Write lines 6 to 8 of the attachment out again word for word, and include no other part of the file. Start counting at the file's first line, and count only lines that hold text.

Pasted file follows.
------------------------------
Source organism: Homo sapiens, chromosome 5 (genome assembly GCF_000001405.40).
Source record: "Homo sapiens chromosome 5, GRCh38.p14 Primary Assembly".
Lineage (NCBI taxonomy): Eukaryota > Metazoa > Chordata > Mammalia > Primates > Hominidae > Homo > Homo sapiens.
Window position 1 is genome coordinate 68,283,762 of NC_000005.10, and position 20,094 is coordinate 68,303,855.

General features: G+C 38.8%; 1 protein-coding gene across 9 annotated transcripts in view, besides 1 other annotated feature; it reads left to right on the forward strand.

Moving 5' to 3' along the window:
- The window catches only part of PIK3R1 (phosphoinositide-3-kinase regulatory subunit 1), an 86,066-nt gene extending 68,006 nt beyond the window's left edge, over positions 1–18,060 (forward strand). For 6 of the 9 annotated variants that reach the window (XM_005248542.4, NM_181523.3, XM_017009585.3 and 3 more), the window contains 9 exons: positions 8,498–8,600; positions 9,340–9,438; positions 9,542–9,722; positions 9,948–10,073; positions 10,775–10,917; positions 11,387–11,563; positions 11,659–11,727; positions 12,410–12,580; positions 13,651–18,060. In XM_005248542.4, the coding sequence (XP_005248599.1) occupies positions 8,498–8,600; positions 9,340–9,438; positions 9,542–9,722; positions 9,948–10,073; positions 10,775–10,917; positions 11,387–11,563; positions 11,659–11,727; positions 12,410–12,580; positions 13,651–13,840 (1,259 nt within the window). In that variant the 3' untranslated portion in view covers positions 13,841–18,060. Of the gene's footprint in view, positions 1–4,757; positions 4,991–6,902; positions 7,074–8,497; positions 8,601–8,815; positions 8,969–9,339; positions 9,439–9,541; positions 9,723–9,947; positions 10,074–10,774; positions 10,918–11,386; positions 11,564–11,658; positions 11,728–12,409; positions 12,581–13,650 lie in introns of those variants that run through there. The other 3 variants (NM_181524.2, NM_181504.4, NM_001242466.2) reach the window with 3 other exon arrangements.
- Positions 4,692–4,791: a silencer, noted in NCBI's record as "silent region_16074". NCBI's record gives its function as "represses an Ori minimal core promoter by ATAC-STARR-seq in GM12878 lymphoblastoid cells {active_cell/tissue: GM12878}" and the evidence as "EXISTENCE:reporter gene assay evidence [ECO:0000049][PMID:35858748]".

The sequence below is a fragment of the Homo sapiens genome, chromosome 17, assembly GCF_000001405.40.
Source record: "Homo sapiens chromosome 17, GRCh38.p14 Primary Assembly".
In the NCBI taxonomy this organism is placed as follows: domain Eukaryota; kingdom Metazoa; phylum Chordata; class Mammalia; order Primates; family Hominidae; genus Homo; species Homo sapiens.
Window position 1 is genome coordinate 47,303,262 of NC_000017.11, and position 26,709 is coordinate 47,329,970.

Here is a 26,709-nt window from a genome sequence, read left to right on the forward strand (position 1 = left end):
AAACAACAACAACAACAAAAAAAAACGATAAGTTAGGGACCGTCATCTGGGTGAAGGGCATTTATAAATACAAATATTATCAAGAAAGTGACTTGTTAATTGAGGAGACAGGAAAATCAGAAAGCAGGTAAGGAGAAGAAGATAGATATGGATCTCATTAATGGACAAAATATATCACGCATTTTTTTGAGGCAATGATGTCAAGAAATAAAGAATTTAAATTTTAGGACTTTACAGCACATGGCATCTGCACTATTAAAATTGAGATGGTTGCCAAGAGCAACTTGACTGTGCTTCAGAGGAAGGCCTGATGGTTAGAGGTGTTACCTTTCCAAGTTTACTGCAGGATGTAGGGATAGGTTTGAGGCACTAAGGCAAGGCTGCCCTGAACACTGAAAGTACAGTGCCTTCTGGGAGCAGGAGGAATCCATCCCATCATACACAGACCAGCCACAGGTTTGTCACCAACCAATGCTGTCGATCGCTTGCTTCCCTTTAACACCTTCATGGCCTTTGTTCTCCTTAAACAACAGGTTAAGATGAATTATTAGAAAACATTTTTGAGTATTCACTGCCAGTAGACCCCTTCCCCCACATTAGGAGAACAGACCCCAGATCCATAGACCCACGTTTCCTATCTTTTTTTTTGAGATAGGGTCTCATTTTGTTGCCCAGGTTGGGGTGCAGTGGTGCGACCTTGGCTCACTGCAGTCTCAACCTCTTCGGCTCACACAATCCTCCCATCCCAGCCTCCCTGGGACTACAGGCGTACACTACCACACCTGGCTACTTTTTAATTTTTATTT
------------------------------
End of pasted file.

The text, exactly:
Moving 5' to 3' along the window:
- The window catches only part of PIK3R1 (phosphoinositide-3-kinase regulatory subunit 1), an 86,066-nt gene extending 68,006 nt beyond the window's left edge, over positions 1–18,060 (forward strand). For 6 of the 9 annotated variants that reach the window (XM_005248542.4, NM_181523.3, XM_017009585.3 and 3 more), the window contains 9 exons: positions 8,498–8,600; positions 9,340–9,438; positions 9,542–9,722; positions 9,948–10,073; positions 10,775–10,917; positions 11,387–11,563; positions 11,659–11,727; positions 12,410–12,580; positions 13,651–18,060. In XM_005248542.4, the coding sequence (XP_005248599.1) occupies positions 8,498–8,600; positions 9,340–9,438; positions 9,542–9,722; positions 9,948–10,073; positions 10,775–10,917; positions 11,387–11,563; positions 11,659–11,727; positions 12,410–12,580; positions 13,651–13,840 (1,259 nt within the window). In that variant the 3' untranslated portion in view covers positions 13,841–18,060. Of the gene's footprint in view, positions 1–4,757; positions 4,991–6,902; positions 7,074–8,497; positions 8,601–8,815; positions 8,969–9,339; positions 9,439–9,541; positions 9,723–9,947; positions 10,074–10,774; positions 10,918–11,386; positions 11,564–11,658; positions 11,728–12,409; positions 12,581–13,650 lie in introns of those variants that run through there. The other 3 variants (NM_181524.2, NM_181504.4, NM_001242466.2) reach the window with 3 other exon arrangements.
- Positions 4,692–4,791: a silencer, noted in NCBI's record as "silent region_16074". NCBI's record gives its function as "represses an Ori minimal core promoter by ATAC-STARR-seq in GM12878 lymphoblastoid cells {active_cell/tissue: GM12878}" and the evidence as "EXISTENCE:reporter gene assay evidence [ECO:0000049][PMID:35858748]".